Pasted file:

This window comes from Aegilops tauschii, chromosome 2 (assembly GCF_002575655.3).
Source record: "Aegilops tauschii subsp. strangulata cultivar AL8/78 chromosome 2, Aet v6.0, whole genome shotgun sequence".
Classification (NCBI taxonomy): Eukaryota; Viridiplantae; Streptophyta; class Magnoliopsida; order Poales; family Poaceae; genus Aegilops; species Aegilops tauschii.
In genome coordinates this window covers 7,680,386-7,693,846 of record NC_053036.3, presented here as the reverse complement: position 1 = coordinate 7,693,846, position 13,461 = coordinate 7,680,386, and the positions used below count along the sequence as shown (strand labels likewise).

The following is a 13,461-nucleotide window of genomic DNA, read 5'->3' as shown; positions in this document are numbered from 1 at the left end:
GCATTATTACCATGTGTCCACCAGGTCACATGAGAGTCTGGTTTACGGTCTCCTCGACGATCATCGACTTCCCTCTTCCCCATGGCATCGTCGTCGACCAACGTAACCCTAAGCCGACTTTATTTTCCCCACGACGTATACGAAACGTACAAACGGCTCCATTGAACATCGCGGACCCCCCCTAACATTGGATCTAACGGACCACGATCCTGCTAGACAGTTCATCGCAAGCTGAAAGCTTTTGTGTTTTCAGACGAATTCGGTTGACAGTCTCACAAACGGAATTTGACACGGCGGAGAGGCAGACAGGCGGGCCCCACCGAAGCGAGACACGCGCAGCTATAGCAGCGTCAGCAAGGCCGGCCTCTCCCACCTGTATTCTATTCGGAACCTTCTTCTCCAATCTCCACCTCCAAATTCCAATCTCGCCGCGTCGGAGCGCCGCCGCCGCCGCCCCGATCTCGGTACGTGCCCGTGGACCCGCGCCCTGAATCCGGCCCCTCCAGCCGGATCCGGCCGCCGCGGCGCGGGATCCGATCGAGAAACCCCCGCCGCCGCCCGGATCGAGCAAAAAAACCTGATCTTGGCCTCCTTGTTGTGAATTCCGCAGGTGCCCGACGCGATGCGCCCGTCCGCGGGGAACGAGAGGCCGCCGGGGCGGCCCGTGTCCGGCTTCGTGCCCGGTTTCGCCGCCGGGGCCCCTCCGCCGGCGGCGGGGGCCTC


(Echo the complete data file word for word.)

This window comes from Aegilops tauschii, chromosome 2 (assembly GCF_002575655.3).
Source record: "Aegilops tauschii subsp. strangulata cultivar AL8/78 chromosome 2, Aet v6.0, whole genome shotgun sequence".
Classification (NCBI taxonomy): Eukaryota; Viridiplantae; Streptophyta; class Magnoliopsida; order Poales; family Poaceae; genus Aegilops; species Aegilops tauschii.
In genome coordinates this window covers 7,680,386-7,693,846 of record NC_053036.3, presented here as the reverse complement: position 1 = coordinate 7,693,846, position 13,461 = coordinate 7,680,386, and the positions used below count along the sequence as shown (strand labels likewise).

The following is a 13,461-nucleotide window of genomic DNA, read 5'->3' as shown; positions in this document are numbered from 1 at the left end:
GCATTATTACCATGTGTCCACCAGGTCACATGAGAGTCTGGTTTACGGTCTCCTCGACGATCATCGACTTCCCTCTTCCCCATGGCATCGTCGTCGACCAACGTAACCCTAAGCCGACTTTATTTTCCCCACGACGTATACGAAACGTACAAACGGCTCCATTGAACATCGCGGACCCCCCCTAACATTGGATCTAACGGACCACGATCCTGCTAGACAGTTCATCGCAAGCTGAAAGCTTTTGTGTTTTCAGACGAATTCGGTTGACAGTCTCACAAACGGAATTTGACACGGCGGAGAGGCAGACAGGCGGGCCCCACCGAAGCGAGACACGCGCAGCTATAGCAGCGTCAGCAAGGCCGGCCTCTCCCACCTGTATTCTATTCGGAACCTTCTTCTCCAATCTCCACCTCCAAATTCCAATCTCGCCGCGTCGGAGCGCCGCCGCCGCCGCCCCGATCTCGGTACGTGCCCGTGGACCCGCGCCCTGAATCCGGCCCCTCCAGCCGGATCCGGCCGCCGCGGCGCGGGATCCGATCGAGAAACCCCCGCCGCCGCCCGGATCGAGCAAAAAAACCTGATCTTGGCCTCCTTGTTGTGAATTCCGCAGGTGCCCGACGCGATGCGCCCGTCCGCGGGGAACGAGAGGCCGCCGGGGCGGCCCGTGTCCGGCTTCGTGCCCGGTTTCGCCGCCGGGGCCCCTCCGCCGGCGGCGGGGGCCTC